Fatima Farheen Mirza's "A Place for Us" is a wonderful novel about an Indian American family's life. Beginning at the wedding of Hadia, the oldest daughter, and following the stories of each member of the family before and during the wedding, the reader is able to explore the complexities of an immigrant family's adjustment to being American while staying connected to beliefs and traditions from their parents' past. This novel is an important and timely one, and I strongly recommend it. Thank you to Penguin's First to Read for introducing me to a new author whose future work I look forward to following.

?? ?? ?? ?? ?? 5 Stars!!! “That was one of the first times I thought about it in that way — that there was a ‘they,’ people who assumed something about me, my family.” “A Place for Us”is excellent and timely. This beautifully written debut novel about a Muslim Indian-American family had me in tears at several points in the book. Highly recommended.

I had a hard time keeping the names straight, so I confused the characters several times at the beginning. With that being said the story itself was great. The conflict and struggles within the plot made it a great read. The emotion that is within made me want to read it again, to make sure I had every detail. A really great read. I look for this to be a book club read. Strong story about how 9/11's aftermath affected this Muslim family in the USA and how they fight to keep tradition and yet still be American. The ending really lacks full resolution to the story which is why this would make for a great book club study. Just my thoughts on an ARC book.

I love the characterization in this book and the sense of place it has -- the writing style and I didn't particularly mesh well, but I think it was more of a "me" issue than an actual issue with the book. Overall, it was a solid read!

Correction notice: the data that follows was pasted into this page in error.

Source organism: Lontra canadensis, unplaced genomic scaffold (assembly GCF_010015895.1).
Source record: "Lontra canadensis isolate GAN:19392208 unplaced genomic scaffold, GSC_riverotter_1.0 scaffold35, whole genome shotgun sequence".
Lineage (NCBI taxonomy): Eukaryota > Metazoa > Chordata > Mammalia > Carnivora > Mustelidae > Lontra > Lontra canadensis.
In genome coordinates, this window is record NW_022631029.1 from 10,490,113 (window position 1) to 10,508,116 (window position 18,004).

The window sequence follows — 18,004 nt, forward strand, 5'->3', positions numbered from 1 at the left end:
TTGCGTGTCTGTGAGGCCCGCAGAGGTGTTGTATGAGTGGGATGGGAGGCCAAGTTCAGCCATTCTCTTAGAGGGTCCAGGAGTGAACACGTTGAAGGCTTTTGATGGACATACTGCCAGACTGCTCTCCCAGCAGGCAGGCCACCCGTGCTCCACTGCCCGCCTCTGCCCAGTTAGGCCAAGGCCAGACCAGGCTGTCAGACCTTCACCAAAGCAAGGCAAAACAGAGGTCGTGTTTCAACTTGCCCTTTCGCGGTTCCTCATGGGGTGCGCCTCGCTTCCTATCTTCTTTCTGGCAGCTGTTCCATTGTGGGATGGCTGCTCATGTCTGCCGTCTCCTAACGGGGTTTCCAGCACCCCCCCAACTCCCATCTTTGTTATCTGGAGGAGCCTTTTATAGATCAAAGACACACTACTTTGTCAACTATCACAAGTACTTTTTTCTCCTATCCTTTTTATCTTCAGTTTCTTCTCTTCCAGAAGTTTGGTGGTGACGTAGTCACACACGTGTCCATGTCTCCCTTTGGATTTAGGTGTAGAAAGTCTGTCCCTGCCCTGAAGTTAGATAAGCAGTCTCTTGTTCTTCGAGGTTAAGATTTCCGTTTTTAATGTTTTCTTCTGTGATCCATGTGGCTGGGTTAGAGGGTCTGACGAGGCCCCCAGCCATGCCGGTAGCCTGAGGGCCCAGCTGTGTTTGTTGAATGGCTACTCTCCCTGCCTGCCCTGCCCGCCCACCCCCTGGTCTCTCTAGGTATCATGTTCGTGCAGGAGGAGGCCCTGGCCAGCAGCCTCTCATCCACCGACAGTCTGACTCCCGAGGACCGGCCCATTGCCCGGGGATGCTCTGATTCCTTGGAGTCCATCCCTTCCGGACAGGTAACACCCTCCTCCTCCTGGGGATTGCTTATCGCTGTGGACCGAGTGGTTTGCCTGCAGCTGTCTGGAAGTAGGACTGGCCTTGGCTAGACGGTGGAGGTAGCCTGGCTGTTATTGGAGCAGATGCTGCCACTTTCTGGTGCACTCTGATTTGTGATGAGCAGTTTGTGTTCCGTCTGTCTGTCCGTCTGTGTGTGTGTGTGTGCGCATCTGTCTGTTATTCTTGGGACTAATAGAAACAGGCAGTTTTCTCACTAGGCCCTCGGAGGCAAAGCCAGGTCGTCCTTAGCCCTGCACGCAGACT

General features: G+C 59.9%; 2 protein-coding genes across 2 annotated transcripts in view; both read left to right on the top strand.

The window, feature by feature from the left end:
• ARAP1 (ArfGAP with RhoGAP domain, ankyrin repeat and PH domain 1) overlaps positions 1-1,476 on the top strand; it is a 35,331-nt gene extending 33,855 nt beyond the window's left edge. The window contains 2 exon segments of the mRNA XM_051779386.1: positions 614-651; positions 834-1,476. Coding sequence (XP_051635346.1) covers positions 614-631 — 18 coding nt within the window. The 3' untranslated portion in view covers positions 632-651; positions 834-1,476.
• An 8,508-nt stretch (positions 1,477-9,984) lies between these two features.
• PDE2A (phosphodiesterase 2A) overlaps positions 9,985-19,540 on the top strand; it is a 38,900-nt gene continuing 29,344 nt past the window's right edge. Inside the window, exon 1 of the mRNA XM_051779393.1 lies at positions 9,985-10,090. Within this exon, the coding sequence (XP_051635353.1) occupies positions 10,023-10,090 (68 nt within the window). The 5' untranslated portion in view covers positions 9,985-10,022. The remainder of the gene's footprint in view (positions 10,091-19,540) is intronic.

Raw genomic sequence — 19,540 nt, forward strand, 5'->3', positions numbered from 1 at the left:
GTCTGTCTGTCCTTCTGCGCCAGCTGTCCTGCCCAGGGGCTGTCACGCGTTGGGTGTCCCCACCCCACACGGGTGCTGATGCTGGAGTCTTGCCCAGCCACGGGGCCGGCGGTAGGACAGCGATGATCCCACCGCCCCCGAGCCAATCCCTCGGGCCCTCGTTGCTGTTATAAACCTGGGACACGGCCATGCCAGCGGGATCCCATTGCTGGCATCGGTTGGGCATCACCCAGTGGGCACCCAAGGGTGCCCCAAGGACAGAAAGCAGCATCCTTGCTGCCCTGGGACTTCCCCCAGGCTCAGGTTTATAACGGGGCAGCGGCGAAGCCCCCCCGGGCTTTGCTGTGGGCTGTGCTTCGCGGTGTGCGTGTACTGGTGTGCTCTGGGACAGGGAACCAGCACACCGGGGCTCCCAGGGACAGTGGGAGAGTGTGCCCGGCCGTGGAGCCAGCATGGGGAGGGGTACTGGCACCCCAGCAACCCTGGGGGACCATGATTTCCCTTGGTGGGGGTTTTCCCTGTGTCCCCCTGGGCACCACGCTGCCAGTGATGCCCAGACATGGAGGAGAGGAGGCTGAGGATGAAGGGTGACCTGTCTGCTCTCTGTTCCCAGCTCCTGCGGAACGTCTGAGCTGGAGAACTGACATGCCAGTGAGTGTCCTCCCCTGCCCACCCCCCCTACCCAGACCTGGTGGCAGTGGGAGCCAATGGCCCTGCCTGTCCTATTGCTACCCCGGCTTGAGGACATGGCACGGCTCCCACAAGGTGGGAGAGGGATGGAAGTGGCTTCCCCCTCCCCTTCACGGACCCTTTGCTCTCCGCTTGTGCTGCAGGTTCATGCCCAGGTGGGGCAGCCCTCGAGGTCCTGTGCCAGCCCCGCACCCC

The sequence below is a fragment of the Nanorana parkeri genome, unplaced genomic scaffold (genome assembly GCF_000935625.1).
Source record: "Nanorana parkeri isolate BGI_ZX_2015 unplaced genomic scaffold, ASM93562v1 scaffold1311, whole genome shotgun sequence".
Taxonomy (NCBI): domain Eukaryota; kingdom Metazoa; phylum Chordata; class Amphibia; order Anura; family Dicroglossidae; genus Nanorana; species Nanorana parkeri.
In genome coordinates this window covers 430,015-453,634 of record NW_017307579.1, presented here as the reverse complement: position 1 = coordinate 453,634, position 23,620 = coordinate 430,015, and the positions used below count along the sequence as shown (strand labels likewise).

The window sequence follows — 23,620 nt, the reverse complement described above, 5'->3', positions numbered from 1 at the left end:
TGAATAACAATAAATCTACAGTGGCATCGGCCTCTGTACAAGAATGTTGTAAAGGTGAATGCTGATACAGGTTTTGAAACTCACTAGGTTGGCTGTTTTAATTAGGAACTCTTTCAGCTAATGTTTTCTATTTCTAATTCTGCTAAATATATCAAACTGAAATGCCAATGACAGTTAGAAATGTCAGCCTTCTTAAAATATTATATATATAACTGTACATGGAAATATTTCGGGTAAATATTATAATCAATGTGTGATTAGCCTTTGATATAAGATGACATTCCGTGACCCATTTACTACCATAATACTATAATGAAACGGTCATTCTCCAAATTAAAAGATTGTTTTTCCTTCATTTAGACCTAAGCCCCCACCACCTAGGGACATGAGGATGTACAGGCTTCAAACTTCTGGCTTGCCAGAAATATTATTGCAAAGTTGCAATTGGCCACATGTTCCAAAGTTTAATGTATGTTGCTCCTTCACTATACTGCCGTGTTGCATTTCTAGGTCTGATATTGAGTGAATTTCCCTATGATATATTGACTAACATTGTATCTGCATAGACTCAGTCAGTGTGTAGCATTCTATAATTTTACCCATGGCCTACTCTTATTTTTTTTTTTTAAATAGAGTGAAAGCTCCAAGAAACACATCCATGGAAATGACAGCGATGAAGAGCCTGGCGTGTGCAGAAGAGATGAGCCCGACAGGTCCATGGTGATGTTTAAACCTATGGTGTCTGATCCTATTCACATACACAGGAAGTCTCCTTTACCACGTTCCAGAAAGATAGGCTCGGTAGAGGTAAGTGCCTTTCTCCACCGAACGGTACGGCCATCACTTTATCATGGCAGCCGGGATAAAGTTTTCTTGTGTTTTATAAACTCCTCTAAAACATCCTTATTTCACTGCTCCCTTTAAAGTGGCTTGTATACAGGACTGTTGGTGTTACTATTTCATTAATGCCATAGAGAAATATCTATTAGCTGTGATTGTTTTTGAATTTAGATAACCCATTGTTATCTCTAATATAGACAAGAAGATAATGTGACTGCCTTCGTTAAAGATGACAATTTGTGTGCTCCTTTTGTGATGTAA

This book is a beautifully written examination of a Muslim family who struggles with their religious convictions in post 9/11 America and with the conflict between father and son. It is at once informative and heartbreaking. Part Four, in particular, made me weep.

This book is breathtakingly beautiful and is a heart-wrenching story about an immigrant, Muslim Indian American family, where the parents have immigrated to the US and the three children are first generation Americans. The book begins with eldest daughter, Hadia's, wedding, and we quickly learn that the youngest child, Hadia's brother, Amar, has been estranged from the family for some time. After that opening, the book flashes forward and backwards in time revealing stories and snippets from each member of the family's lives, revealing piece by piece how they've come to the point where they are. Each story shares something about a character that shapes who they are and is insightful about what it means to be a Muslim, immigrant, or first generation individual in America. As a first generation Hindu Indian American woman, I could relate greatly to the characters and their trials and tribulations. The one criticism I would have for the book is that I walked away without complete resolution. I like books that provide answers to most, if not all, of my questions, and I was left with a major question unanswered and unresolved. Nonetheless, I enjoyed this book and would recommend it to others. Beautifully written, evocative, and hopeful. Thank you to First to Read for my free ARC of the book!

An well written look into Muslims. It's an intriguing look into what it means to be both Muslim and American in post-9/11 America. It's definitely worth reading.

I liked how the author told a story on the other side of 9/11. Those who are lumped with being terrorists because of their religion. It shows how foolish people can be. How they confuse Saudis with Indians. And how people will direct their anger because of fear. Also, I enjoyed the family dynamic. Fatima Farheen Mirza needs to tell more stories. I feel head over heels for A Place For Us.

I enjoyed this book. I am not Muslim but I got a better view and understanding on how their culture is. This book is about an Indian-American Muslim family living in US. It’s about family, love, relationships. Part 4 really was an interesting one for me. I found it to be heart-wrenching and moving. I received a free copy of this eARC from first to read in exchange for an honest review.